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Math Help - simple integral

  1. #1
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    simple integral

    trying ti do a problem

    I need the intregal of [(3/2)-2cos(2x)+((1/2)cos(4x)]

    i got (3/2)x -4sin(2x) + 2cos(4x)+c

    is that right?
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  2. #2
    Senior Member eumyang's Avatar
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    I'm getting
    \dfrac{3}{2}x - \sin\, 2x + \dfrac{1}{8}\sin\, 4x + C

    When you do u substitution on the second term, for instance:
    \begin{aligned}<br />
u &= 2x \\<br />
du &= 2 dx \\<br />
\int 2 \cos\,2x\; dx &= \int \cos\,u\;du \\<br />
&= \sin\,u + C \\<br />
&= \sin\,2x + C<br />
\end{aligned}
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  3. #3
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    thanks,

    so for the rest of the problem, I take it from the bonds 0 to pi.

    I got pi/4 [(3/2)pi-sin92pi)+(1/8)sin(4pi)]- (pi/4)[0-sin(0)-(1/8)sin(0)]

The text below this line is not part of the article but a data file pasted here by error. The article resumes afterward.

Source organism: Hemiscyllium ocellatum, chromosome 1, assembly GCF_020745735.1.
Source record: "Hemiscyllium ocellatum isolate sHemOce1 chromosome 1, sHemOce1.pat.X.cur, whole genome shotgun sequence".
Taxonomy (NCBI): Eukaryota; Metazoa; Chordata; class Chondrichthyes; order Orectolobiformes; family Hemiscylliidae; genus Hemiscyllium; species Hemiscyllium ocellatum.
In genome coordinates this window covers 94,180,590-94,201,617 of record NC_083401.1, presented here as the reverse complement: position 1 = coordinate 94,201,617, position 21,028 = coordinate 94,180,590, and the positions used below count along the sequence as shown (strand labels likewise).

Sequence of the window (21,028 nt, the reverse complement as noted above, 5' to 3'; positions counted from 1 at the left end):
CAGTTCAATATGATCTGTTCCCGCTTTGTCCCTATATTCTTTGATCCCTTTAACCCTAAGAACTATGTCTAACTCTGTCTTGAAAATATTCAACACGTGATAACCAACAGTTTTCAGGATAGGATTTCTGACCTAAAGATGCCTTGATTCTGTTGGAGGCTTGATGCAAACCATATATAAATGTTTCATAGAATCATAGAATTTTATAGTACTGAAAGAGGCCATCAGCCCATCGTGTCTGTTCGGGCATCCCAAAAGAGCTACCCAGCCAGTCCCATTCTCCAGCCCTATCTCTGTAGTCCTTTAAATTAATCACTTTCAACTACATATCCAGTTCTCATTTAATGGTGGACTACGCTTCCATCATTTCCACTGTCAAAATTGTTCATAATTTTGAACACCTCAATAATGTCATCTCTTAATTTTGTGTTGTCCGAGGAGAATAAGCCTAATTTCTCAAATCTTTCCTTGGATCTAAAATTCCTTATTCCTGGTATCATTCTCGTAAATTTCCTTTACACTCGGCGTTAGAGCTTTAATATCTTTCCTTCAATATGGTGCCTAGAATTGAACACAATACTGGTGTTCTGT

what is the final answer to this?
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  4. #4
    Senior Member eumyang's Avatar
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    I'm not sure what you're doing, but if this is a definite integral going from 0 to pi, then you would have
    \left( \dfrac{3}{2}(\pi) - \sin\, 2(\pi) + \dfrac{1}{8}\sin\, 4(\pi) \right) - \left( \dfrac{3}{2}(0) - \sin\, 2(0) + \dfrac{1}{8}\sin\, 4(0) \right)
    = \dfrac{3\pi}{2}
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  5. #5
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    yeah urs looks like what I have, except there is a pi/4 outside the integral. how do I put that in? I have to put multiply it to both ()'s before subtracting them right?
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  6. #6
    Senior Member eumyang's Avatar
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    Grr, please state the ENTIRE problem next time. So I'm guessing that the problem was this:
    \dfrac{\pi}{4} {\displaystyle \int_0^{\pi}} \dfrac{3}{2} - 2\cos\, 2x + \dfrac{1}{2}\cos\, 4x\; dx

    After taking the integral you get:
    \dfrac{\pi}{4} \left[ \dfrac{3}{2}x - \sin\, 2x + \dfrac{1}{8}\sin\, 4x\; \Big{\vert}_0^{\pi} \right]

    Then evaluate:
    \dfrac{\pi}{4} \left[ \left( \dfrac{3}{2}(\pi) - \sin\, 2(\pi) + \dfrac{1}{8}\sin\, 4(\pi)  \right) - \left( \dfrac{3}{2}(0) - \sin\, 2(0) + \dfrac{1}{8}\sin\, 4(0)  \right) \right]
    = \dfrac{\pi}{4} \left( \dfrac{3\pi}{2} \right)
    = \dfrac{3\pi^2}{8}
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